Drug Seeking Behavior: Signs, Challenges And Treatment Plans

The world of drugs has always induced enough curiosity and interest in people, but isn’t it always the artists, young adults, and college students associated with addiction? The idea that you need substances for creating art is perhaps the most disturbing thought. But then again all the artists who lost lives to overdose and addiction in the past hundred years prove otherwise.

“I have absolutely no pleasure in the stimulants in which I sometimes so madly indulge…It has been the desperate attempt to escape from torturing memories, from a sense of insupportable loneliness and a dread of some strange impending doom.” – Edgar Allan Poe

It kind of makes sense, doesn’t it? But we are living in 2022 and addiction does not have to be the end road for anyone, artist or not. But you can only help people struggling with addiction when you know how to identify the signs, what are the challenges you can face, and finally the available treatment alternatives.

Keep reading to find out more on the same.

How To Identify Drug-Seeking Behavior: All The Patterns You Knew Nothing About!

You might be thinking about where your friend disappears after lunch at college. You might be curious but you are not expecting drugs to be the reason, right? But there are so many cases where addicts have managed to evade friends and family for months before anyone actually figured out the problem.

This is exactly why you must know how to spot drug-seeking patterns and behavioral changes. Scroll down to find out now!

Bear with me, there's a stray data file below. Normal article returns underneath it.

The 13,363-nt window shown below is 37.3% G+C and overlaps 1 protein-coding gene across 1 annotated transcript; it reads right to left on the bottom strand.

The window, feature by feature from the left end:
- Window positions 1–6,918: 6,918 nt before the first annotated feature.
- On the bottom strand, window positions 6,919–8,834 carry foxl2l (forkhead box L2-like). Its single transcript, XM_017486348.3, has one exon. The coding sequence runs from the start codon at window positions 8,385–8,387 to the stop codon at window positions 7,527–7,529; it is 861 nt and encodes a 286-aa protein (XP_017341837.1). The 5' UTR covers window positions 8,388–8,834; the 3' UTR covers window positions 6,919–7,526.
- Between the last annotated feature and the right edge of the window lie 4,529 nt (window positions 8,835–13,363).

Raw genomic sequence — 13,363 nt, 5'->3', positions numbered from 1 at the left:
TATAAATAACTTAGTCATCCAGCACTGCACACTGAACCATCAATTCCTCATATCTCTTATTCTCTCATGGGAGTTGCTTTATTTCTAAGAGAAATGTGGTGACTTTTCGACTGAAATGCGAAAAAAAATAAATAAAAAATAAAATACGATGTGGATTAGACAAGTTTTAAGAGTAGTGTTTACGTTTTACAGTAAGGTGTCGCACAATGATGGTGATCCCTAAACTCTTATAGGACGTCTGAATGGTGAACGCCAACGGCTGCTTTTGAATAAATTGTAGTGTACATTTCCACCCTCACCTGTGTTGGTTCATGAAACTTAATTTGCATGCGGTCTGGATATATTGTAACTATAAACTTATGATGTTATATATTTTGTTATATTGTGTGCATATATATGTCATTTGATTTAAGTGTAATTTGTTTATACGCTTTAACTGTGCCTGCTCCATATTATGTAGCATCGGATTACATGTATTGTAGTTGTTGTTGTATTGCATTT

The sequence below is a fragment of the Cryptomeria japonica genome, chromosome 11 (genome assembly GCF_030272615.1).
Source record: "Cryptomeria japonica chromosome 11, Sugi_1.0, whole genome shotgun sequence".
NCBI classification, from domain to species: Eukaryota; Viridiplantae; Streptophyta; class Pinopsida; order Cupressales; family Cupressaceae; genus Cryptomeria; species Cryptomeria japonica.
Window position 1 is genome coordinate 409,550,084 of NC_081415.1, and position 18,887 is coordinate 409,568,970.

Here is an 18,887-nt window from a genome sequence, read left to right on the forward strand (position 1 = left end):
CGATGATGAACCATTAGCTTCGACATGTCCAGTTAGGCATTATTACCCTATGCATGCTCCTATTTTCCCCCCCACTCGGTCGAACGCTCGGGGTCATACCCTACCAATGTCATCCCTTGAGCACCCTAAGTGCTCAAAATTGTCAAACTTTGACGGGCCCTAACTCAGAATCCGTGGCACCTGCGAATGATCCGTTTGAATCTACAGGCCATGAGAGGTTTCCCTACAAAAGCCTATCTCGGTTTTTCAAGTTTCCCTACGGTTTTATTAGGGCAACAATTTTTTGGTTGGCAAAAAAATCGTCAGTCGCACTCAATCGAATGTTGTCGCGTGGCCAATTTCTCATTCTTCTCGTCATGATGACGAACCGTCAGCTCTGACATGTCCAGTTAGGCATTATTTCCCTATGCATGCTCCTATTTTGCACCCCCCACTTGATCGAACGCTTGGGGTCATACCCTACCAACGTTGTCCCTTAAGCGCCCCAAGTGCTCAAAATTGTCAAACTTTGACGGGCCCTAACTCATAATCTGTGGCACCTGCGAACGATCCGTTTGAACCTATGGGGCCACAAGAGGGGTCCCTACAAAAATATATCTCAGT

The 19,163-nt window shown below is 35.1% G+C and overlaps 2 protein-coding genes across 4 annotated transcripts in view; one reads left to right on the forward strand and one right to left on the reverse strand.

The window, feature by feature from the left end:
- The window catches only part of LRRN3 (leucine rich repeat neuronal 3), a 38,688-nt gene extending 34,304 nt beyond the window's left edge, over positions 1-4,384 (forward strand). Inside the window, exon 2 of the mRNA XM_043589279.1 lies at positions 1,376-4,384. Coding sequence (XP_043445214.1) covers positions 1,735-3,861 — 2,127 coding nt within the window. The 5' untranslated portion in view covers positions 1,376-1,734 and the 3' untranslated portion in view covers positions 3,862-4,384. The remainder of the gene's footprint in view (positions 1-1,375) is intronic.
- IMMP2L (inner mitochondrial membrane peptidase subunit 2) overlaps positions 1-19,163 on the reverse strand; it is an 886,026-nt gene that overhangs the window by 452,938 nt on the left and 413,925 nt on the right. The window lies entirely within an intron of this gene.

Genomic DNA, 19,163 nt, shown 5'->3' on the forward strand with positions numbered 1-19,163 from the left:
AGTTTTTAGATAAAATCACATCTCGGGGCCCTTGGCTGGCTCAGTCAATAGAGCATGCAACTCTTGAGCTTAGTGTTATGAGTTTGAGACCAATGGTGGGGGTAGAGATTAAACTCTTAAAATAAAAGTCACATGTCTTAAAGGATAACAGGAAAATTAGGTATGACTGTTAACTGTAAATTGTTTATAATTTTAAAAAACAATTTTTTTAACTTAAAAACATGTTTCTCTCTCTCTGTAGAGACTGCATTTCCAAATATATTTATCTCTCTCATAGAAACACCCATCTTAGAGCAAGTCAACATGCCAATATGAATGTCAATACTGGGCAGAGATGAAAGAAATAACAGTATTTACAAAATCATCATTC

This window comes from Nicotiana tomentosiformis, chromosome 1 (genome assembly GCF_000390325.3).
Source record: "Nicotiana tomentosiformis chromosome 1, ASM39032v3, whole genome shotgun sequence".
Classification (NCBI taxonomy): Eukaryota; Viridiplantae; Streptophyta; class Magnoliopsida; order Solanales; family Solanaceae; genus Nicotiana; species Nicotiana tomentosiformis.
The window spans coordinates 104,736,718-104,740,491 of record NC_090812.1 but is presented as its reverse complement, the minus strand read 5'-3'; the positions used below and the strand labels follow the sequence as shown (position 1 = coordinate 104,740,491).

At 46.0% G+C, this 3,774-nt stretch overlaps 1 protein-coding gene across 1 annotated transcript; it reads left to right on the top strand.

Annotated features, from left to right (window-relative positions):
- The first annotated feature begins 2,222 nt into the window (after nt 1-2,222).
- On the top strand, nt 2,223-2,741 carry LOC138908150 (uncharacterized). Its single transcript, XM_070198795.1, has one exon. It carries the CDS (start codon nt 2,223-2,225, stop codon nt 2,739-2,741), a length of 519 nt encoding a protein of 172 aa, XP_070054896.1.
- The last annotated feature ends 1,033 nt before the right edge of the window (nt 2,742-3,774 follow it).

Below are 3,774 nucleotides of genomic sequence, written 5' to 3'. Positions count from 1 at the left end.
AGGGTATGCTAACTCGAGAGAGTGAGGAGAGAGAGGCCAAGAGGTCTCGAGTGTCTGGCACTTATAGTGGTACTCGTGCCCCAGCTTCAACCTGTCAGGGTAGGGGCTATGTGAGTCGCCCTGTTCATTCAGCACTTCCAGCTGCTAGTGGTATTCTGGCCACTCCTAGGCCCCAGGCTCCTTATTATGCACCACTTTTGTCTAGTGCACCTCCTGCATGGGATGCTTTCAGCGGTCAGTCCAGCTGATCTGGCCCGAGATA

You know what everyone says, ‘shop till you drop’ but is the same logic applicable in case of medical help as well? If you find anyone close to you shopping for doctors randomly one afternoon, know that it is definitely not a good sign – you need to probe the person and get to the bottom of the situation.

One of the key signs that someone is exhibiting drug-seeking behavior is shopping for doctors. People with such behavioral patterns almost always tend to look for more than one doctor who could help them out with medications, as and when required. If one doctor refuses to help, the other will.

Random Visits To Doctors:

Another sign that someone close to you is exhibiting drug-seeking behavior patterns is how many times they are visiting doctors. You will notice that these visits are random with no plausible explanation behind them. In fact, in many cases, you are bound to notice that the doctor is not always the same.

Moreover, the reasons behind these visits are bound to make things obvious. Is the person almost always asking for pain medications? Is the person mostly complaining about body aches that just don’t go away? All these are signs that perhaps your close one needs inpatient treatment in Phoenix or somewhere similar with great detox facilities.

Far From Home:

If doctor-shopping or multiple random visits to the doctor wasn’t enough, another thing that makes things obvious is how far all the doctors are from the homes of people displaying drug-seeking behavior. No one wants to be identified or get into any sort of trouble, so finding multiple doctors far away seems like a plausible solution.